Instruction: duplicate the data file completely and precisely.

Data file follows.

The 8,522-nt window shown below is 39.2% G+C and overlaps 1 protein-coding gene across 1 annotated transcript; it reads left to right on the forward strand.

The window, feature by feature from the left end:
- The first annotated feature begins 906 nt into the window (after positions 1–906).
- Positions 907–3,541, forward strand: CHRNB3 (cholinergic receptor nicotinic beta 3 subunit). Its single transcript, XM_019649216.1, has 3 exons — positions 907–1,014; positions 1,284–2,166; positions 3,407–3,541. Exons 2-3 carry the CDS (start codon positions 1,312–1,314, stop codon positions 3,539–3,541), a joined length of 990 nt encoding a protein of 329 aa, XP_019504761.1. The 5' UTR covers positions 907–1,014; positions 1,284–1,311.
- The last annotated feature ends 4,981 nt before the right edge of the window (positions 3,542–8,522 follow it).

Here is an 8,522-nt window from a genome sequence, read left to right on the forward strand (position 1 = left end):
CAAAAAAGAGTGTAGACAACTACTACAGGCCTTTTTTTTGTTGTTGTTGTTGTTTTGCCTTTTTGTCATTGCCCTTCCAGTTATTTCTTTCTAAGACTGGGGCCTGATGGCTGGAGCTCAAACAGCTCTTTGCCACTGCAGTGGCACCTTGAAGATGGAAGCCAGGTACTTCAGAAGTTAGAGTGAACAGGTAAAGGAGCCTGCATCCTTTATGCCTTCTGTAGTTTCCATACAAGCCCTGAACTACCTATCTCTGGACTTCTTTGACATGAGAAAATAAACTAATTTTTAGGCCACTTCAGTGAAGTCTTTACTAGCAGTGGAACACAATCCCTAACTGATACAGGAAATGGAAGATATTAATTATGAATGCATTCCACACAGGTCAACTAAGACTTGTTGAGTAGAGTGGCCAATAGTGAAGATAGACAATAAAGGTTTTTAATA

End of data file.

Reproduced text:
The 8,522-nt window shown below is 39.2% G+C and overlaps 1 protein-coding gene across 1 annotated transcript; it reads left to right on the forward strand.

The window, feature by feature from the left end:
- The first annotated feature begins 906 nt into the window (after positions 1–906).
- Positions 907–3,541, forward strand: CHRNB3 (cholinergic receptor nicotinic beta 3 subunit). Its single transcript, XM_019649216.1, has 3 exons — positions 907–1,014; positions 1,284–2,166; positions 3,407–3,541. Exons 2-3 carry the CDS (start codon positions 1,312–1,314, stop codon positions 3,539–3,541), a joined length of 990 nt encoding a protein of 329 aa, XP_019504761.1. The 5' UTR covers positions 907–1,014; positions 1,284–1,311.
- The last annotated feature ends 4,981 nt before the right edge of the window (positions 3,542–8,522 follow it).

Here is an 8,522-nt window from a genome sequence, read left to right on the forward strand (position 1 = left end):
CAAAAAAGAGTGTAGACAACTACTACAGGCCTTTTTTTTGTTGTTGTTGTTGTTTTGCCTTTTTGTCATTGCCCTTCCAGTTATTTCTTTCTAAGACTGGGGCCTGATGGCTGGAGCTCAAACAGCTCTTTGCCACTGCAGTGGCACCTTGAAGATGGAAGCCAGGTACTTCAGAAGTTAGAGTGAACAGGTAAAGGAGCCTGCATCCTTTATGCCTTCTGTAGTTTCCATACAAGCCCTGAACTACCTATCTCTGGACTTCTTTGACATGAGAAAATAAACTAATTTTTAGGCCACTTCAGTGAAGTCTTTACTAGCAGTGGAACACAATCCCTAACTGATACAGGAAATGGAAGATATTAATTATGAATGCATTCCACACAGGTCAACTAAGACTTGTTGAGTAGAGTGGCCAATAGTGAAGATAGACAATAAAGGTTTTTAATA